Psychology, Animals and the Evolution of Patriarchy

Karen Joy Fowler was in Bristol last night promoting her latest novel, We Are All Completely Beside Ourselves, which has just launched in the UK. As ever, Karen had a lot of interesting things to say, and consequently my thoughts rambled over a number of issues.

One of the big lessons of the book is how little psychologists knew back in the 20th Century, and how arrogant they were about what little knowledge they had. Pavlov was able to train dogs. Everything else was assumed to flow from there. The novel is, in a large part, about a psychology experiment that went disastrously wrong. And yet it is also about the malleability of memory — something that we now understand to be very real.

What struck me, listening in the audience is that there are things we can do to each other very easily, such as instill false memories, but there are others that prove hugely intractable. For example, we are unable to “cure” people of their sexuality or gender identity, despite the huge amounts of effort that has been poured into such endeavors, and the strong social desire to make such things possible. Why are some forms of what we rather blithely call “brainwashing” so much easier than we thought, and others so much more difficult?

I asked Karen for her views, and she said she thought it was all about working with what was there. Pavlov trained dogs to do things using behaviors that were natural to dogs (slobbering). The same techniques might have been much less effective had he tried to get the dogs to do things that dogs don’t normally do. She also talked about educational theories that suggest that children’s personalities are fixed at birth. You can teach kids to do all sorts of things, but training a naturally shy kid to be outgoing, or a naturally pessimistic kid to be more optimistic, is very hard.

The conversation also strayed onto issues of animal behavior, and Karen noted that chimpanzee society is strongly patriarchal and very violent. We now know that, in the wild, chimpanzee groups engage in wars of aggression against other chimp groups, something we once thought only humans did to each other. In contrast, bonobo society is matriarchal, and while violence does occur, is it much less prevalent than in chimp society. Apparently we’d see a lot more bonobos in zoos were it not for their fondness for casual sex, which is apparently deemed inappropriate for family viewing.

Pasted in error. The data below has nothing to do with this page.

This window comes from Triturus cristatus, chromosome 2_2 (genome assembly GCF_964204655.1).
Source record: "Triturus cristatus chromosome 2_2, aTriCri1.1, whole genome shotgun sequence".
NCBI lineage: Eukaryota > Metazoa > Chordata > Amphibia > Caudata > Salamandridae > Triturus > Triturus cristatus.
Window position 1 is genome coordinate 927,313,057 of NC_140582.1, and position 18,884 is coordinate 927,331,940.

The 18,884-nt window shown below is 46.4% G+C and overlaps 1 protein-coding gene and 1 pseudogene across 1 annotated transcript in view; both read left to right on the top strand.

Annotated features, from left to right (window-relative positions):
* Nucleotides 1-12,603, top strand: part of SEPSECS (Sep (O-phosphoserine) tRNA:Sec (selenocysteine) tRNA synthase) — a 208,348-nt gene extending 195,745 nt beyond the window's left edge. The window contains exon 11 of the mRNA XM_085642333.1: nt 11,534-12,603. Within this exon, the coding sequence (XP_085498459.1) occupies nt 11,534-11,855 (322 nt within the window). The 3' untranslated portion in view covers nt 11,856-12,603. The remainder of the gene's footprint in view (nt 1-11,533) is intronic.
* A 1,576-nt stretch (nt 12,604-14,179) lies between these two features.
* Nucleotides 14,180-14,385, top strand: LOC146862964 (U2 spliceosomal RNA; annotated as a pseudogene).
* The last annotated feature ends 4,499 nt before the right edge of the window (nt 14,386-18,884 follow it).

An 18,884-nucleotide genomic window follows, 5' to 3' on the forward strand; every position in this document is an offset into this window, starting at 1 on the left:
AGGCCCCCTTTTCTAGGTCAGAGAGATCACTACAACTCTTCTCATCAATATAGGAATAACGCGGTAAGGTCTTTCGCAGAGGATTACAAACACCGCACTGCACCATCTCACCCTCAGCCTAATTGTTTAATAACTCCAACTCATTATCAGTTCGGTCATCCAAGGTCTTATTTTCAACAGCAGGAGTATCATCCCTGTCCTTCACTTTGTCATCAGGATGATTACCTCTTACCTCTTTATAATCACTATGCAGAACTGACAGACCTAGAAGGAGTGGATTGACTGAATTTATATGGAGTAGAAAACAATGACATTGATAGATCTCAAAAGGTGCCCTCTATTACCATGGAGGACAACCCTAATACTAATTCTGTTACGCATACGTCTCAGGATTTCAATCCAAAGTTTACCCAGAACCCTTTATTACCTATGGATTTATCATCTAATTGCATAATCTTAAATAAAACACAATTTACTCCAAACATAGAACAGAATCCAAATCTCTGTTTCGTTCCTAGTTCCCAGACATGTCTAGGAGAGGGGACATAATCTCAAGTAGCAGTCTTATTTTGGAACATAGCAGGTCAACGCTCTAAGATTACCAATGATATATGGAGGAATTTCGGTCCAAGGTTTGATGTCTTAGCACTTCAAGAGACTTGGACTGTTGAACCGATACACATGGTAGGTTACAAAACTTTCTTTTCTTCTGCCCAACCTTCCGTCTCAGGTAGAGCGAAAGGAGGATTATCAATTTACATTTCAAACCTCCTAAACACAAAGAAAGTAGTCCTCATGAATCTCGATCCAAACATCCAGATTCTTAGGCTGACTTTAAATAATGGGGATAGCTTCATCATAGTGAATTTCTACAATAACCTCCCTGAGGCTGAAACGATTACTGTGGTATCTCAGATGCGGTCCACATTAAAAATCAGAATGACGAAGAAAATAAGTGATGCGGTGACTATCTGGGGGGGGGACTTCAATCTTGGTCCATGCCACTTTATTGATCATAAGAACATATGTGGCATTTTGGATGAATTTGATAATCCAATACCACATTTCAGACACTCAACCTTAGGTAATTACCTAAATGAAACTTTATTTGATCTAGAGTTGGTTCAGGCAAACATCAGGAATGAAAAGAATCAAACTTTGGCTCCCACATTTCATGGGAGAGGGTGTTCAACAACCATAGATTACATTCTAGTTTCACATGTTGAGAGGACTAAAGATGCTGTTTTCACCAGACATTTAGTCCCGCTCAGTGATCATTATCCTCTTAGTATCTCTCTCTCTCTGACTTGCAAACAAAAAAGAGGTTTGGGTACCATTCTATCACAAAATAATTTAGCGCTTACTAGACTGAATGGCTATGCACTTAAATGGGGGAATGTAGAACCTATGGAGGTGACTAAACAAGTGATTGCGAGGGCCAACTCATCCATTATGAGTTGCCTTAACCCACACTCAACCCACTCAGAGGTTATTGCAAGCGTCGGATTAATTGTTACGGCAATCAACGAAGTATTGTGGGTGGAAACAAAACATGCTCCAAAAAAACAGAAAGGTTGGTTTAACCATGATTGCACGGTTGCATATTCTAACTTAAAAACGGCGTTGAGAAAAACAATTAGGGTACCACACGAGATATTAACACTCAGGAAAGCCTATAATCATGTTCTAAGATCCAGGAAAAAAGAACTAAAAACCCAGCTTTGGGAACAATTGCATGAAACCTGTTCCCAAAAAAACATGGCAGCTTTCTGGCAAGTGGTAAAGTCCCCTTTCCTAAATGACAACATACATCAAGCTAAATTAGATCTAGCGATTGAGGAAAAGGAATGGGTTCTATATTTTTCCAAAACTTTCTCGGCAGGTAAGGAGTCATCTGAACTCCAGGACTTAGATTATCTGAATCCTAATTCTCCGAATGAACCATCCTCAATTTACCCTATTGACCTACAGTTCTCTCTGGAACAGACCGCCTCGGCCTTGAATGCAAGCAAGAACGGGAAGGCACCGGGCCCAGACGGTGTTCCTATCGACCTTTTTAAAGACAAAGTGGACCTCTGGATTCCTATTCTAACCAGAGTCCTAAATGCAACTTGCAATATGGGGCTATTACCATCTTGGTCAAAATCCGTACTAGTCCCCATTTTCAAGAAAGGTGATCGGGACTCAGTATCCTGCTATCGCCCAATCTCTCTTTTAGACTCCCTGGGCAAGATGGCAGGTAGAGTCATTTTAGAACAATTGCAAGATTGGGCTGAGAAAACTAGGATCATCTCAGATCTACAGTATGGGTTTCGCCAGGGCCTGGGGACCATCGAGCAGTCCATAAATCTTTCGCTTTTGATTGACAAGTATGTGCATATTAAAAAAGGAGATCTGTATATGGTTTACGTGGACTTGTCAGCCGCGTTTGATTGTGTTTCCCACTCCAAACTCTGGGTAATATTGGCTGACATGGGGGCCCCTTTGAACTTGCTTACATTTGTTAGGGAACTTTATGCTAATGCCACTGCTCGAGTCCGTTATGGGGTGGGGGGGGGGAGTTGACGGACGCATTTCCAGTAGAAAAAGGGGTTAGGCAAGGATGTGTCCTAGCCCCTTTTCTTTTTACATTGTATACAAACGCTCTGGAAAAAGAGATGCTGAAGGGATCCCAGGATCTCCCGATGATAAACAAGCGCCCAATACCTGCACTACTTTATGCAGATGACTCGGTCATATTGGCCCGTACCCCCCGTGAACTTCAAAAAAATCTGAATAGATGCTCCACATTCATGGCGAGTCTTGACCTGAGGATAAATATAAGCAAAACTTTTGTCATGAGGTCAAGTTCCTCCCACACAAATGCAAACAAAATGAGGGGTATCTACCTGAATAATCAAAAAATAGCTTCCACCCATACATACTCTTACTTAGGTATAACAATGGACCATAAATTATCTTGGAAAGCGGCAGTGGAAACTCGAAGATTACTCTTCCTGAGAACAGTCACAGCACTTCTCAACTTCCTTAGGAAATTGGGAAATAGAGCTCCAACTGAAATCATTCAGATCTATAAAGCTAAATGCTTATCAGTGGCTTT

Now chimps and bonobos are as close as you can get to humans in evolutionary terms. Socially speaking, we seem to be rather closer to chimps than bonobos (though Kevin tells me that genetically it is the other way around). At some point in evolutionary history all three species probably had a common ancestor. So there is an open question as to whether susceptibility to patriarchy is something that is hardwired into human and chimp behavior, or something that we developed as an evolutionary response at some point in the past, and which has become fossilized in our social behavior, handed down from parents to children.

This also reminds me or Mary Beard’s recent London Review of Books lecture on The Public Voice of Women. Mary, being a classicist, made a point of tracing the exclusion of women from political discourse back to Greece and Rome, and for the UK that’s a fair point. But it occurred to me that similarly gendered attitudes are common in societies that owe very little to the classical world. I’ve been told that my voice, being somewhat deeper than that of an average woman, is good for radio because it carries an air of authority. Again, how much of that is hardwired, and how much something we pick up as children?

Finally, Karen talked about our relationship with animals. In particular she noted that small babies are given animal toys, and most books for children feature anthropomorphized animals as characters. Yet at some point we are supposed to “grow out of” such ideas, and to see animals as lesser beings. Why do we do this? Is it some part of how we learn to be those arrogant and ruthless creatures called humans? Is it just a behavior we have fallen into and have lost the original rationale for? It is certainly very odd.

All that from an hour of an author chatting about her work. I do so love listening to clever science fiction writers.

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2 Responses to Psychology, Animals and the Evolution of Patriarchy

  1. Farah Mendlesohn says:

    I am always astonished at how high the voices of women on US radio and on US audio books are. Tho a soprano myself I am thoroughly conditioned to think a deep voice the acceptable voice.

  2. Glenn Glazer says:

    On the subject of chimps and bonobos (and other primates, including ourselves), you may find De Waal’s Peacemaking Among Primates ( ) an interesting read if you haven’t already. It really changed my views on the subject.

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